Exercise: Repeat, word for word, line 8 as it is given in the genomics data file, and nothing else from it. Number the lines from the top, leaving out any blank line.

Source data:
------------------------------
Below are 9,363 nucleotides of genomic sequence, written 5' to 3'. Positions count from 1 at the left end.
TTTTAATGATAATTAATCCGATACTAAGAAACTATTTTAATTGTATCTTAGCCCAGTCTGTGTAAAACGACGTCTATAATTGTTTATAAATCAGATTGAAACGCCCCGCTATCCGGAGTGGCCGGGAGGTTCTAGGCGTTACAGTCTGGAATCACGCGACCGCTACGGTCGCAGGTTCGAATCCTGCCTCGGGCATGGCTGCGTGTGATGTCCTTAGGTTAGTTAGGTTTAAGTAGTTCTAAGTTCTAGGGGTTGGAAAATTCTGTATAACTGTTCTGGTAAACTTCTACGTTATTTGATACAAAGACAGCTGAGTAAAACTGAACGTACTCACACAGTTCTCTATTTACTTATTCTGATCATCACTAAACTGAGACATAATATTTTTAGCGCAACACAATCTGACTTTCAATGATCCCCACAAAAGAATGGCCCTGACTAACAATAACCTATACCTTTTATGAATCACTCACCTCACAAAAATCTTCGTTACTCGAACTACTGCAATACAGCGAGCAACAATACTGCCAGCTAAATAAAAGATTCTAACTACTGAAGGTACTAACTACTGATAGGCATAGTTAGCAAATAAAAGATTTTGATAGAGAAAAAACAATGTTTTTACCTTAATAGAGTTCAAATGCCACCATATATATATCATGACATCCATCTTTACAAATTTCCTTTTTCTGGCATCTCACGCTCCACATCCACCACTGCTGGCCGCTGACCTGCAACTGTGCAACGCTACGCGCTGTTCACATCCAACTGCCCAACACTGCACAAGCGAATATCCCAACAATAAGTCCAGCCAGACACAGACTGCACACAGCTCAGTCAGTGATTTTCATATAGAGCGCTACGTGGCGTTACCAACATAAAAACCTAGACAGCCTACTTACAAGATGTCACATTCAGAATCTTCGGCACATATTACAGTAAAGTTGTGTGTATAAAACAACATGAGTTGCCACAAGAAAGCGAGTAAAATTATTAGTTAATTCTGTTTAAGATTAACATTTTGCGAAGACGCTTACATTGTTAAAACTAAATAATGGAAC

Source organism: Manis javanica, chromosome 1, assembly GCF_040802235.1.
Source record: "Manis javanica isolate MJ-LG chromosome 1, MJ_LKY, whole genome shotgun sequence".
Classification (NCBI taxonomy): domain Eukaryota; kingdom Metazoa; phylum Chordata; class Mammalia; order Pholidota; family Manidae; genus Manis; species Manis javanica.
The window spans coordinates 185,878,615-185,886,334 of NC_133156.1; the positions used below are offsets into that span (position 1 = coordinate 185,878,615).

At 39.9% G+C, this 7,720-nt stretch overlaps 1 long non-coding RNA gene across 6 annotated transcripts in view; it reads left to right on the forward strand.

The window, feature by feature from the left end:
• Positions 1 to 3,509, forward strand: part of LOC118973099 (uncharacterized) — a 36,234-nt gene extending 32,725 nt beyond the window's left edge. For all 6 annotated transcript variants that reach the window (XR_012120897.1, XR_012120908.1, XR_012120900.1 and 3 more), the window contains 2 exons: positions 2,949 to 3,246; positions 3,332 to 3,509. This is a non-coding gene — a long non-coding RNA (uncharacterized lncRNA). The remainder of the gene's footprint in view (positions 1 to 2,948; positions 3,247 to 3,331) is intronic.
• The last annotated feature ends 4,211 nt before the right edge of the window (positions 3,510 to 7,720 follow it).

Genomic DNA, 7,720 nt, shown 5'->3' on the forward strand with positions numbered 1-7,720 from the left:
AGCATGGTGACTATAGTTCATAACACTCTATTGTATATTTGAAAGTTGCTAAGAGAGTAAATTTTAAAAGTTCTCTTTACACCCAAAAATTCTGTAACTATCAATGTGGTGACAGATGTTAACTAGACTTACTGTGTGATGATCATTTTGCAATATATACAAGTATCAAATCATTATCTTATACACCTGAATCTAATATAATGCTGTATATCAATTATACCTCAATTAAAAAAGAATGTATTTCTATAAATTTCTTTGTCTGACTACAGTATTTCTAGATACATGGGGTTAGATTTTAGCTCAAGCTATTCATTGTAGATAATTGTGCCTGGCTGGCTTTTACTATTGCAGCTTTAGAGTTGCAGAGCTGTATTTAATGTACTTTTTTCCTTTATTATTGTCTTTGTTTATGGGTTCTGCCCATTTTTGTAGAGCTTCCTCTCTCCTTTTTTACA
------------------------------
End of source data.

The window, feature by feature from the left end: